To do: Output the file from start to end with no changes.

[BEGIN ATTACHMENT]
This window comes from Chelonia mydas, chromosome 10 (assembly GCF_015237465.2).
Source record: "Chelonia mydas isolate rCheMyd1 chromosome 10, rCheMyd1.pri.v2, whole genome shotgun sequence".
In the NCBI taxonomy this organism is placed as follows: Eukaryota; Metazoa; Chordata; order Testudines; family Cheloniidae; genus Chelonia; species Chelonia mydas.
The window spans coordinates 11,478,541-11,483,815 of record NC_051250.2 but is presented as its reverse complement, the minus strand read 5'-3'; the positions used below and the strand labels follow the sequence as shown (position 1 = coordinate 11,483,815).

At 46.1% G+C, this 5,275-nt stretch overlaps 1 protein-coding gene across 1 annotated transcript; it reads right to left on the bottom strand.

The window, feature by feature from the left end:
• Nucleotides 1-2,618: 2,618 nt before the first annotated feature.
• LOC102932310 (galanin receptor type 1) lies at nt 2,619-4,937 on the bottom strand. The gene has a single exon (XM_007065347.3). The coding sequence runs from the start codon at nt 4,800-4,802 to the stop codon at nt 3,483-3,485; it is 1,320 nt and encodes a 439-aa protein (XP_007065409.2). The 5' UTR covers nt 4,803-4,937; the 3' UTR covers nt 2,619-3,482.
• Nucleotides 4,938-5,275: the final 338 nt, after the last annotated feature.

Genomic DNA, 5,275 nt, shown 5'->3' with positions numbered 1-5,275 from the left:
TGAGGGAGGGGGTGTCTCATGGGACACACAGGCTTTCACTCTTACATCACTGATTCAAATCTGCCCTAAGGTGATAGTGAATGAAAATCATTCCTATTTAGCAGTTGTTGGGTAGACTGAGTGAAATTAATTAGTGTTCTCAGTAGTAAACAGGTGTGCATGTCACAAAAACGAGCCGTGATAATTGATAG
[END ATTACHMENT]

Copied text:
This window comes from Chelonia mydas, chromosome 10 (assembly GCF_015237465.2).
Source record: "Chelonia mydas isolate rCheMyd1 chromosome 10, rCheMyd1.pri.v2, whole genome shotgun sequence".
In the NCBI taxonomy this organism is placed as follows: Eukaryota; Metazoa; Chordata; order Testudines; family Cheloniidae; genus Chelonia; species Chelonia mydas.
The window spans coordinates 11,478,541-11,483,815 of record NC_051250.2 but is presented as its reverse complement, the minus strand read 5'-3'; the positions used below and the strand labels follow the sequence as shown (position 1 = coordinate 11,483,815).

At 46.1% G+C, this 5,275-nt stretch overlaps 1 protein-coding gene across 1 annotated transcript; it reads right to left on the bottom strand.

The window, feature by feature from the left end:
• Nucleotides 1-2,618: 2,618 nt before the first annotated feature.
• LOC102932310 (galanin receptor type 1) lies at nt 2,619-4,937 on the bottom strand. The gene has a single exon (XM_007065347.3). The coding sequence runs from the start codon at nt 4,800-4,802 to the stop codon at nt 3,483-3,485; it is 1,320 nt and encodes a 439-aa protein (XP_007065409.2). The 5' UTR covers nt 4,803-4,937; the 3' UTR covers nt 2,619-3,482.
• Nucleotides 4,938-5,275: the final 338 nt, after the last annotated feature.

Genomic DNA, 5,275 nt, shown 5'->3' with positions numbered 1-5,275 from the left:
TGAGGGAGGGGGTGTCTCATGGGACACACAGGCTTTCACTCTTACATCACTGATTCAAATCTGCCCTAAGGTGATAGTGAATGAAAATCATTCCTATTTAGCAGTTGTTGGGTAGACTGAGTGAAATTAATTAGTGTTCTCAGTAGTAAACAGGTGTGCATGTCACAAAAACGAGCCGTGATAATTGATAG